Everyone with diabetes should be prepared to treat hypoglycemia, but people with type 1 are at the highest risk for hypoglycemia. People with type 2 are less likely to have issues with hypoglycemia during or after exercise, unless they are on insulin or an insulin secretagogue.
If you experience hypoglycemia during or after exercise, treat it immediately. Use the same process as you would any other time of the day:
- Have at least 15-20 grams of fast-acting carbohydrate (sports drinks, regular soda, or glucose tabs are all good ideas).
- Wait 15-20 minutes and check your blood glucose again.
- If it is still low and your symptoms of hypoglycemia don’t go away, repeat the treatment.
- After you feel better, be sure to eat regular meals and snacks as planned to keep your blood glucose level up.
If you want to continue your workout, you will usually need to take a break to treat your low blood glucose, depending on what activity you are doing and how much insulin you have circulating in your bloodstream. If you do stop exercising, check to make sure your blood glucose has come back up above 100 mg/dl before starting to exercise again.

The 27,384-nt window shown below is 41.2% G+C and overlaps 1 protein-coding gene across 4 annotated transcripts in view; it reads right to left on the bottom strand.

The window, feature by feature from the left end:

Keep in mind that low blood glucose can occur during or long after physical activity. It is more likely to occur if you:
- Take insulin or an insulin secretagogue
- Skip a meal or don’t eat something within 30 minutes to two hours after stopping
- Exercise for a long time
- Exercise strenuously
If hypoglycemia regularly interferes with your exercise routine, talk to your doctor about adjusting your treatment plan. Your provider may suggest eating a small snack before you exercise or they may make an adjustment to your medication(s).